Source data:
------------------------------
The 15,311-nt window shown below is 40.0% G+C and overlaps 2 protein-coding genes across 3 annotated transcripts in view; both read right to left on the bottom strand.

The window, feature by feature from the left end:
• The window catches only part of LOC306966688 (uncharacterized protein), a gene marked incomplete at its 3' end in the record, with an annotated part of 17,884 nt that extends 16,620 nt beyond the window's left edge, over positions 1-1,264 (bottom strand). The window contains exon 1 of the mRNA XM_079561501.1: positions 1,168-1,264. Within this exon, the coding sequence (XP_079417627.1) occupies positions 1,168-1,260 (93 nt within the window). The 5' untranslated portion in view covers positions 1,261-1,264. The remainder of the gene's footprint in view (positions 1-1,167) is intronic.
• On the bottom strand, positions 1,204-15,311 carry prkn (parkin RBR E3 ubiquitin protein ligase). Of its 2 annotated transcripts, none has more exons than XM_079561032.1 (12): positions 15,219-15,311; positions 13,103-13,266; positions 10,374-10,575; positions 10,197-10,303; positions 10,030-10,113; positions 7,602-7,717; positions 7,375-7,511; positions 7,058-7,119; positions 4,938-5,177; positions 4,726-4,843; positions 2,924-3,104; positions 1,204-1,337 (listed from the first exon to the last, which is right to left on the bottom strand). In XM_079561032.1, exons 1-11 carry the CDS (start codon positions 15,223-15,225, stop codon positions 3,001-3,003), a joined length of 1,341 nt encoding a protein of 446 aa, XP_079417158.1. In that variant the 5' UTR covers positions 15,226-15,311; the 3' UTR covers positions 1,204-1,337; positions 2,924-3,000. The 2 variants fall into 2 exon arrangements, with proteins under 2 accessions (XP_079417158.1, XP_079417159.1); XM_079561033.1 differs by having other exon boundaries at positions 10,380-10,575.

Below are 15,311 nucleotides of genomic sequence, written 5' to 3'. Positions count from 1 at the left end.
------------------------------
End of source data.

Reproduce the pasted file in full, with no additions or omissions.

The 15,311-nt window shown below is 40.0% G+C and overlaps 2 protein-coding genes across 3 annotated transcripts in view; both read right to left on the bottom strand.

The window, feature by feature from the left end:
• The window catches only part of LOC306966688 (uncharacterized protein), a gene marked incomplete at its 3' end in the record, with an annotated part of 17,884 nt that extends 16,620 nt beyond the window's left edge, over positions 1-1,264 (bottom strand). The window contains exon 1 of the mRNA XM_079561501.1: positions 1,168-1,264. Within this exon, the coding sequence (XP_079417627.1) occupies positions 1,168-1,260 (93 nt within the window). The 5' untranslated portion in view covers positions 1,261-1,264. The remainder of the gene's footprint in view (positions 1-1,167) is intronic.
• On the bottom strand, positions 1,204-15,311 carry prkn (parkin RBR E3 ubiquitin protein ligase). Of its 2 annotated transcripts, none has more exons than XM_079561032.1 (12): positions 15,219-15,311; positions 13,103-13,266; positions 10,374-10,575; positions 10,197-10,303; positions 10,030-10,113; positions 7,602-7,717; positions 7,375-7,511; positions 7,058-7,119; positions 4,938-5,177; positions 4,726-4,843; positions 2,924-3,104; positions 1,204-1,337 (listed from the first exon to the last, which is right to left on the bottom strand). In XM_079561032.1, exons 1-11 carry the CDS (start codon positions 15,223-15,225, stop codon positions 3,001-3,003), a joined length of 1,341 nt encoding a protein of 446 aa, XP_079417158.1. In that variant the 5' UTR covers positions 15,226-15,311; the 3' UTR covers positions 1,204-1,337; positions 2,924-3,000. The 2 variants fall into 2 exon arrangements, with proteins under 2 accessions (XP_079417158.1, XP_079417159.1); XM_079561033.1 differs by having other exon boundaries at positions 10,380-10,575.

Below are 15,311 nucleotides of genomic sequence, written 5' to 3'. Positions count from 1 at the left end.